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TOPIC TITLE: OCD
Created On 1/3/05 12:13 PM
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zeigezuntunshtark
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11/24/06 3:01 AM
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I'm not sure if this was already mentioned as I haven't read all the diff. topics, but there is a specific treatment for Religious OCD. It was actualy very interesting when I discovered a questionnaire online- I couldnt believe that there actualy was such an 'official' condition and not something wrong only with me, that only I do...I guess by now, in general, I've figured out that there is no condition, no matter what it is, that is only by me...
There is a Dr. Fred Penzel who's supposed to be expert on this as well as Trich and OCD in general. I really wanted to go to him but he's quite expensive and I just really cant affort it right now, although I know that may be silly bec. this is my life and I should live it and not suffer, but what can I do? I wish I could go to him to help myself, with Hashem's help. (PS, that last line, 'with Hashem's help' was also religious OCD, although I obviously believe in Hashem etc., I just 'had to' write that, or else I felt that Hashem wouldn't help me...that is a way religious ocd manifest's itself...)
 
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gad
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11/25/06 9:55 PM
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It may help to do as follows:

Don't say "with G-d's help."

Then tell yourself that even if the worst happens, it won't be because you omitted "with G-d's help," but for other reasons.


It may be difficult at first, but eventually it should get easier.
 
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Maskil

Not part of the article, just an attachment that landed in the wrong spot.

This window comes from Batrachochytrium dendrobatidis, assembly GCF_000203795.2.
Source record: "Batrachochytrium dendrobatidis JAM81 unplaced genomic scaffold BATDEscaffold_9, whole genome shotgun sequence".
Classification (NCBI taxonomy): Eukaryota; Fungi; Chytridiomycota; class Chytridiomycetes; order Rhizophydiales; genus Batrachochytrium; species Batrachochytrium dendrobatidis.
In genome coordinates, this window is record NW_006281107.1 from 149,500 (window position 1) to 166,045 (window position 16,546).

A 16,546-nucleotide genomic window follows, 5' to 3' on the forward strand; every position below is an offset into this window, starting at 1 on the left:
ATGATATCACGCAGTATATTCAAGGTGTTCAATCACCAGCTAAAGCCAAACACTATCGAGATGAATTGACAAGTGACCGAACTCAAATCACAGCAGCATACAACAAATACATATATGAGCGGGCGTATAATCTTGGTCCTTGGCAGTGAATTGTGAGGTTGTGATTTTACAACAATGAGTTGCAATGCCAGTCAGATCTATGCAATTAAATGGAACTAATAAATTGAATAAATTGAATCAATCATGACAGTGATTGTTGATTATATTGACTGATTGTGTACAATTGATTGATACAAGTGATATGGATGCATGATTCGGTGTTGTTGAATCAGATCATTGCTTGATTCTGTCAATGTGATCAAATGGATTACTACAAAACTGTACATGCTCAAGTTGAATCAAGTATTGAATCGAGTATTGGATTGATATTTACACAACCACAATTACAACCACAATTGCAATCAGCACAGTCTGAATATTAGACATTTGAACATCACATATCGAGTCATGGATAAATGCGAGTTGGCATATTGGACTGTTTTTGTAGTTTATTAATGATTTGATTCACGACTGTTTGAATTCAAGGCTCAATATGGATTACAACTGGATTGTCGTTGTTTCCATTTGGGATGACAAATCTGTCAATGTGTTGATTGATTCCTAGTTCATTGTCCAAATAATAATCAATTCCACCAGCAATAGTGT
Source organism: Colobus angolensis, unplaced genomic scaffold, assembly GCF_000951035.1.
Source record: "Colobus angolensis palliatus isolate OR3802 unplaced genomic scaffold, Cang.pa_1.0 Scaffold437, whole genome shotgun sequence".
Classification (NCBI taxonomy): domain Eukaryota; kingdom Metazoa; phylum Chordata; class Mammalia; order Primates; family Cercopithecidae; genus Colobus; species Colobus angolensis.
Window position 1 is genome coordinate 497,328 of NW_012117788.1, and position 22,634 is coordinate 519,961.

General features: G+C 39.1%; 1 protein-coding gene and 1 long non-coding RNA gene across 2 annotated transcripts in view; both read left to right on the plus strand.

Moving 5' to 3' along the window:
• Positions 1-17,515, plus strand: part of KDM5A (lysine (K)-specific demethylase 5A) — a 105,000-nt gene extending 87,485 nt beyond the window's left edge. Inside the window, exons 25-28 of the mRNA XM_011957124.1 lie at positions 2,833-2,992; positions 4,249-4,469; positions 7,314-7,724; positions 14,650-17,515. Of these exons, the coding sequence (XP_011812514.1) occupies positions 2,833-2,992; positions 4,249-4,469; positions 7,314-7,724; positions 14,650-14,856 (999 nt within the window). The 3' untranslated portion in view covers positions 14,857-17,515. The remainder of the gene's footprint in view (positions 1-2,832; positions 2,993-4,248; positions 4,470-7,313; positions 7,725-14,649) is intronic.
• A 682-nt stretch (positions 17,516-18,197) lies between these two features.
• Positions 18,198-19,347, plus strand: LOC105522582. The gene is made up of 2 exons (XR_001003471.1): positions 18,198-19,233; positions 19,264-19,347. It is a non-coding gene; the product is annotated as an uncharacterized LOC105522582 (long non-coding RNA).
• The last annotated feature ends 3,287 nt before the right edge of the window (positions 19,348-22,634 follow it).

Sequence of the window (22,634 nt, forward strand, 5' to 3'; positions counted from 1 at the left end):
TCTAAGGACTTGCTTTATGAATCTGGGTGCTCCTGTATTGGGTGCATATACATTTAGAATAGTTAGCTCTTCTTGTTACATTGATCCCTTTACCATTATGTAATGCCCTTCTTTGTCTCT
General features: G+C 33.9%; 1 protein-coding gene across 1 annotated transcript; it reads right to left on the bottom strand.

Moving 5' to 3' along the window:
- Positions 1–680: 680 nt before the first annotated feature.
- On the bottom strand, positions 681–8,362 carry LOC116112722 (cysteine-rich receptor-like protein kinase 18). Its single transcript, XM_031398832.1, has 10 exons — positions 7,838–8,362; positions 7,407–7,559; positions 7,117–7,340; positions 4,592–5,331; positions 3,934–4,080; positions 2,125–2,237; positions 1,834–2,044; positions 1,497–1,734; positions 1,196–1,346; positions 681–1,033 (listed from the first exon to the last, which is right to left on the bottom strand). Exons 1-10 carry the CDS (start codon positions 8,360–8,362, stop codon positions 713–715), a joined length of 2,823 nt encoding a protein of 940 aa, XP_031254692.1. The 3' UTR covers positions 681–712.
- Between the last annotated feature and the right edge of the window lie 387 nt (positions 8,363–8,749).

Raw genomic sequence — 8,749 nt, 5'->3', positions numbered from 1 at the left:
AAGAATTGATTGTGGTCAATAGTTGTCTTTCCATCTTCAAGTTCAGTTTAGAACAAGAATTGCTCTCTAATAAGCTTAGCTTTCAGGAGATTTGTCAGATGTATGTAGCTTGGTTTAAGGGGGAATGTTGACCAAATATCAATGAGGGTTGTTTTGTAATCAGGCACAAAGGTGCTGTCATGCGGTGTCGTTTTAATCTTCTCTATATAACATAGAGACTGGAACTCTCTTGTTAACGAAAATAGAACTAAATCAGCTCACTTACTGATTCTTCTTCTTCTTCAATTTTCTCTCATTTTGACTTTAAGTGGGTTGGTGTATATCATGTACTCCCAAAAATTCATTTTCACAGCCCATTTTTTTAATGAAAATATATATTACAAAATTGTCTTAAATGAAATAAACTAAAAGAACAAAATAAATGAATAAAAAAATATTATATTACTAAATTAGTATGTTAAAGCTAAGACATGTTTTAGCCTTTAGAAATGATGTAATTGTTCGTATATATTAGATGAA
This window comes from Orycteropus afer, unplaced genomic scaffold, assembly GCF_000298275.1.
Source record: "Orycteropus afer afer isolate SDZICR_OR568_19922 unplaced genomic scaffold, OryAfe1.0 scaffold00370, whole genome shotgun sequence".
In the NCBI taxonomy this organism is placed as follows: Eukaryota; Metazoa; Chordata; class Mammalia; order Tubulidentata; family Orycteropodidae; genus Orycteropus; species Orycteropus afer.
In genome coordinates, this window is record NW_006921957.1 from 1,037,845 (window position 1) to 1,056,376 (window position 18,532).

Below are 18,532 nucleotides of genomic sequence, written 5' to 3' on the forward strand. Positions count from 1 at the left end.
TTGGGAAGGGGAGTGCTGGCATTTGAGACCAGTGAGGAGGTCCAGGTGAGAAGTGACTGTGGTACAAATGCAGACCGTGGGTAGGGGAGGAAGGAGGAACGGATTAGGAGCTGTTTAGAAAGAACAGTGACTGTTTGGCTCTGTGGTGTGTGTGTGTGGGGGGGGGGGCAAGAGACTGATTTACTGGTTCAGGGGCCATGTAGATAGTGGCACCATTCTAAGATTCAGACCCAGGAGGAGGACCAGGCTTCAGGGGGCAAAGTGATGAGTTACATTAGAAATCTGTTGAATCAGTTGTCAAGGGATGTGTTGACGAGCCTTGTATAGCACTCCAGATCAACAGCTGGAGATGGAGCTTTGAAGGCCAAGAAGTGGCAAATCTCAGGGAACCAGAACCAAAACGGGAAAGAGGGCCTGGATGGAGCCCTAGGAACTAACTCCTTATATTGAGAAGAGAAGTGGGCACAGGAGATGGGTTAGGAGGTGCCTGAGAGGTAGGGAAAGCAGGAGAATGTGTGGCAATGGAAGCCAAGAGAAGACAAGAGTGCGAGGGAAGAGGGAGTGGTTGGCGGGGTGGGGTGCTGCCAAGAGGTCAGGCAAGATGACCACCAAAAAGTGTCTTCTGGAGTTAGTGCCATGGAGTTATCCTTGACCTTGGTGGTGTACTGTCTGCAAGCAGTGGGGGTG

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11/25/06 11:30 PM
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"Religious OCD," in my observation, is spawned by pretentiousness but mostly by ignorance. The Ramah, in Shulchan Aruch, writes regarding designating "signs" to guide one's self (prohibited in the Torah though practiced in many fashions by Jews) that although there are some types of designations that have a "basis upon which to rely" it is the Ramah's personal sentiment that one may dispense of them entirely and "ha-boteach ba-hashem chesed yisovevenu" ("he that trusteth in the Lord mercy shall compass him about" - Tehillim 32:10). Perhaps I digress. The point is that many people repeat behaviors for which there is no halachic significance to their repetition. If one has ritually washed his hands then the repetition of such action is not only meaningless but borders on heresy. For the sages tell us that one who refuses to eat food in which non-kosher food has been diluted to the extent that it is halachically permissible out of reluctance to consume the non-kosher elements is displaying heresy for he is rebelling against the halacha which rules that it is permitted and fully kosher.

On the other hand, I have five fingers.